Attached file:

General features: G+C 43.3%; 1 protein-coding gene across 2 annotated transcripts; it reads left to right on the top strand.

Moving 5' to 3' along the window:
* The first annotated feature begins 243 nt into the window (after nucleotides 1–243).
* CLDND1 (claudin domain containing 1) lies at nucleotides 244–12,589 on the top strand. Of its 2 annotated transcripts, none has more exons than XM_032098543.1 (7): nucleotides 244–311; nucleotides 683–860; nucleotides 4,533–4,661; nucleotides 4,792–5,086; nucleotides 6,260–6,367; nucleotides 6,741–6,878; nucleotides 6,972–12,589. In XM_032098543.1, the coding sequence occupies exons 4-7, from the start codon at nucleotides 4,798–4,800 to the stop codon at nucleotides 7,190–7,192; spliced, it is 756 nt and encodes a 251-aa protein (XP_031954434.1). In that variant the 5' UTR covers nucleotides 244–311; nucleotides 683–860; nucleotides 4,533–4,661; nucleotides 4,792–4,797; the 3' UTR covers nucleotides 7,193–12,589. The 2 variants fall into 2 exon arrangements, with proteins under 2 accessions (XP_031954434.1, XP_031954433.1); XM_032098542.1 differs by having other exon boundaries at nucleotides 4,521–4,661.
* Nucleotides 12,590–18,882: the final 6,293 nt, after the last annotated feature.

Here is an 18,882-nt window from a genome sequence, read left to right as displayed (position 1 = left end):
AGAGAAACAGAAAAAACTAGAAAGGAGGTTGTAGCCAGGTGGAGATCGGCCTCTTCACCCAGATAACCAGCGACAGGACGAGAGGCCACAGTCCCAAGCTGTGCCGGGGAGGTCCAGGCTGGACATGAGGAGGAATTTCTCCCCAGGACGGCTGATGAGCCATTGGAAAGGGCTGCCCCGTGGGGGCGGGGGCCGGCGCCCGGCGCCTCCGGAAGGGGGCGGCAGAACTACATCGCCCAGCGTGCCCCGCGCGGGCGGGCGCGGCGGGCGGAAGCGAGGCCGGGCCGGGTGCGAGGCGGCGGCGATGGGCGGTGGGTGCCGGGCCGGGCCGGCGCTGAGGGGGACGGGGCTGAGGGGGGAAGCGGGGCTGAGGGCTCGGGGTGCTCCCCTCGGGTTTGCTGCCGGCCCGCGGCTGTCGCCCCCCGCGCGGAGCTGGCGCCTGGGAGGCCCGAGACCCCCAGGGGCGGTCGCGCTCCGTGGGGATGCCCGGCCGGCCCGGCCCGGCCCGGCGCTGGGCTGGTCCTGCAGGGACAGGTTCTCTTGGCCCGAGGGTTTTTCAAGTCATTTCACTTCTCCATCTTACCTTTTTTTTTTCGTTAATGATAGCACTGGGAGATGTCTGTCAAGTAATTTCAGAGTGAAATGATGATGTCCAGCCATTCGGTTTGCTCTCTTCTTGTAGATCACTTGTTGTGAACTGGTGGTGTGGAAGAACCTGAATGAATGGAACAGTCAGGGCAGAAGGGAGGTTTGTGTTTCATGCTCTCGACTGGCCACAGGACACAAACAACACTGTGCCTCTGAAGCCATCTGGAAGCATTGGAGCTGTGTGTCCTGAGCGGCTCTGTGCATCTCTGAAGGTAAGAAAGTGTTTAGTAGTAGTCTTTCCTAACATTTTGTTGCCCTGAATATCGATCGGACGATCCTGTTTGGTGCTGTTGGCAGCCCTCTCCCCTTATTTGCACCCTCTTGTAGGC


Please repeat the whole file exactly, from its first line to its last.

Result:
General features: G+C 43.3%; 1 protein-coding gene across 2 annotated transcripts; it reads left to right on the top strand.

Moving 5' to 3' along the window:
* The first annotated feature begins 243 nt into the window (after nucleotides 1–243).
* CLDND1 (claudin domain containing 1) lies at nucleotides 244–12,589 on the top strand. Of its 2 annotated transcripts, none has more exons than XM_032098543.1 (7): nucleotides 244–311; nucleotides 683–860; nucleotides 4,533–4,661; nucleotides 4,792–5,086; nucleotides 6,260–6,367; nucleotides 6,741–6,878; nucleotides 6,972–12,589. In XM_032098543.1, the coding sequence occupies exons 4-7, from the start codon at nucleotides 4,798–4,800 to the stop codon at nucleotides 7,190–7,192; spliced, it is 756 nt and encodes a 251-aa protein (XP_031954434.1). In that variant the 5' UTR covers nucleotides 244–311; nucleotides 683–860; nucleotides 4,533–4,661; nucleotides 4,792–4,797; the 3' UTR covers nucleotides 7,193–12,589. The 2 variants fall into 2 exon arrangements, with proteins under 2 accessions (XP_031954434.1, XP_031954433.1); XM_032098542.1 differs by having other exon boundaries at nucleotides 4,521–4,661.
* Nucleotides 12,590–18,882: the final 6,293 nt, after the last annotated feature.

Here is an 18,882-nt window from a genome sequence, read left to right as displayed (position 1 = left end):
AGAGAAACAGAAAAAACTAGAAAGGAGGTTGTAGCCAGGTGGAGATCGGCCTCTTCACCCAGATAACCAGCGACAGGACGAGAGGCCACAGTCCCAAGCTGTGCCGGGGAGGTCCAGGCTGGACATGAGGAGGAATTTCTCCCCAGGACGGCTGATGAGCCATTGGAAAGGGCTGCCCCGTGGGGGCGGGGGCCGGCGCCCGGCGCCTCCGGAAGGGGGCGGCAGAACTACATCGCCCAGCGTGCCCCGCGCGGGCGGGCGCGGCGGGCGGAAGCGAGGCCGGGCCGGGTGCGAGGCGGCGGCGATGGGCGGTGGGTGCCGGGCCGGGCCGGCGCTGAGGGGGACGGGGCTGAGGGGGGAAGCGGGGCTGAGGGCTCGGGGTGCTCCCCTCGGGTTTGCTGCCGGCCCGCGGCTGTCGCCCCCCGCGCGGAGCTGGCGCCTGGGAGGCCCGAGACCCCCAGGGGCGGTCGCGCTCCGTGGGGATGCCCGGCCGGCCCGGCCCGGCCCGGCGCTGGGCTGGTCCTGCAGGGACAGGTTCTCTTGGCCCGAGGGTTTTTCAAGTCATTTCACTTCTCCATCTTACCTTTTTTTTTTCGTTAATGATAGCACTGGGAGATGTCTGTCAAGTAATTTCAGAGTGAAATGATGATGTCCAGCCATTCGGTTTGCTCTCTTCTTGTAGATCACTTGTTGTGAACTGGTGGTGTGGAAGAACCTGAATGAATGGAACAGTCAGGGCAGAAGGGAGGTTTGTGTTTCATGCTCTCGACTGGCCACAGGACACAAACAACACTGTGCCTCTGAAGCCATCTGGAAGCATTGGAGCTGTGTGTCCTGAGCGGCTCTGTGCATCTCTGAAGGTAAGAAAGTGTTTAGTAGTAGTCTTTCCTAACATTTTGTTGCCCTGAATATCGATCGGACGATCCTGTTTGGTGCTGTTGGCAGCCCTCTCCCCTTATTTGCACCCTCTTGTAGGC